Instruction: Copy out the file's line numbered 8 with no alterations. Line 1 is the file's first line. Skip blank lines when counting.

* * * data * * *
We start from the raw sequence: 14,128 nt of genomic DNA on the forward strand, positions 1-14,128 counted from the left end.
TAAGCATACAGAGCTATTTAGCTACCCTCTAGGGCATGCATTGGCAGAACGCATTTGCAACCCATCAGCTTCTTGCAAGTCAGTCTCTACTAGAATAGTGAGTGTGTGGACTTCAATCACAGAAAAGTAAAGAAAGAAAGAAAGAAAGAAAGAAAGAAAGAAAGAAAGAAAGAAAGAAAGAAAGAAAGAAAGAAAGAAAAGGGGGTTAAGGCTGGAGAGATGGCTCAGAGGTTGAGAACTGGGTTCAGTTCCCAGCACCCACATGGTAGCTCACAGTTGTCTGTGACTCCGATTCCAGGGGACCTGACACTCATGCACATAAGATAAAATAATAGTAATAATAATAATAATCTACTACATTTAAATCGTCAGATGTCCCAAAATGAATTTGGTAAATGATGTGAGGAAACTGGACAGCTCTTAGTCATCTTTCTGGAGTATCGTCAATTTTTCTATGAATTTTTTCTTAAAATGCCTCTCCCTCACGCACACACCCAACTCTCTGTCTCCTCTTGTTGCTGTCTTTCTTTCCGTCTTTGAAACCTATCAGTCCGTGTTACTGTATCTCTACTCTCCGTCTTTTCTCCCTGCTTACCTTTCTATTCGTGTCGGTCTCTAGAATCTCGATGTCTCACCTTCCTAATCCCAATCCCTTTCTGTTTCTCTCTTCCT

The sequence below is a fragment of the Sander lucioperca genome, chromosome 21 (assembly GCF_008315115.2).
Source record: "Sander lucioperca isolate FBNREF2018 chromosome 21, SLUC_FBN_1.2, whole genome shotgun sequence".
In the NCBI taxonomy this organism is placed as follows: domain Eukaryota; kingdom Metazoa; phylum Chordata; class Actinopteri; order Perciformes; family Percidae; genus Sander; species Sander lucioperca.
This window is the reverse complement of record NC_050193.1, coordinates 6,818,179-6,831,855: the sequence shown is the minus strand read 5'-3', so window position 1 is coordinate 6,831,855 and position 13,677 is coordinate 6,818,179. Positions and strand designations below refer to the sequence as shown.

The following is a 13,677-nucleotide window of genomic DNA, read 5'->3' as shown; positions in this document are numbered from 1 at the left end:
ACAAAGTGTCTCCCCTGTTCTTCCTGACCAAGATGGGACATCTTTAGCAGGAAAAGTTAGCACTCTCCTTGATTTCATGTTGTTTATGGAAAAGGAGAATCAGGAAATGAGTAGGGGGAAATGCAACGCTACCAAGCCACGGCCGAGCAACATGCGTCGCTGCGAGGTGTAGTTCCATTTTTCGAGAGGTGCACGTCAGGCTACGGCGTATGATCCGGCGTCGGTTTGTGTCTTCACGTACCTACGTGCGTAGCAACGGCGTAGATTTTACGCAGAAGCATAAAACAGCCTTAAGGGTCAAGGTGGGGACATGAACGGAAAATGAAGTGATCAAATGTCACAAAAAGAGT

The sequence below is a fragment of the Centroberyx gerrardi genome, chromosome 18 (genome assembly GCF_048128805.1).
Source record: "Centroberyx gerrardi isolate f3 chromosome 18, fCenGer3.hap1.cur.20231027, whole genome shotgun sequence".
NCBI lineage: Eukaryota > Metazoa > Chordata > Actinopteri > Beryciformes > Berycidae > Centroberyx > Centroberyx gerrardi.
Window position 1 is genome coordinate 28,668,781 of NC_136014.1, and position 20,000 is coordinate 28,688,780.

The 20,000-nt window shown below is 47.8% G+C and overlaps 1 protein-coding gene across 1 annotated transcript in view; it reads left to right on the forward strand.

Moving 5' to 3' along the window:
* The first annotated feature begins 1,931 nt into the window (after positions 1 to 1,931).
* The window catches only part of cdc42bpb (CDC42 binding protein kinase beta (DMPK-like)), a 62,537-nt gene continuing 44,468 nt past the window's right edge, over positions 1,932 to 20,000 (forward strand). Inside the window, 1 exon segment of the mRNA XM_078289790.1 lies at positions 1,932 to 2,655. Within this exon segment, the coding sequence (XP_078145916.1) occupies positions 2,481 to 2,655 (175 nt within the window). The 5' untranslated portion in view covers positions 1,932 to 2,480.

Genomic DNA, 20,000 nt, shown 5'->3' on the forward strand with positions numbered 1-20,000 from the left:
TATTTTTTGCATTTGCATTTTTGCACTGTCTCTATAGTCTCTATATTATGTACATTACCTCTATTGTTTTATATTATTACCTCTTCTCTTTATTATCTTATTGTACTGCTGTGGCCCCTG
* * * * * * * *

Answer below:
ACAAAGTGTCTCCCCTGTTCTTCCTGACCAAGATGGGACATCTTTAGCAGGAAAAGTTAGCACTCTCCTTGATTTCATGTTGTTTATGGAAAAGGAGAATCAGGAAATGAGTAGGGGGAAATGCAACGCTACCAAGCCACGGCCGAGCAACATGCGTCGCTGCGAGGTGTAGTTCCATTTTTCGAGAGGTGCACGTCAGGCTACGGCGTATGATCCGGCGTCGGTTTGTGTCTTCACGTACCTACGTGCGTAGCAACGGCGTAGATTTTACGCAGAAGCATAAAACAGCCTTAAGGGTCAAGGTGGGGACATGAACGGAAAATGAAGTGATCAAATGTCACAAAAAGAGT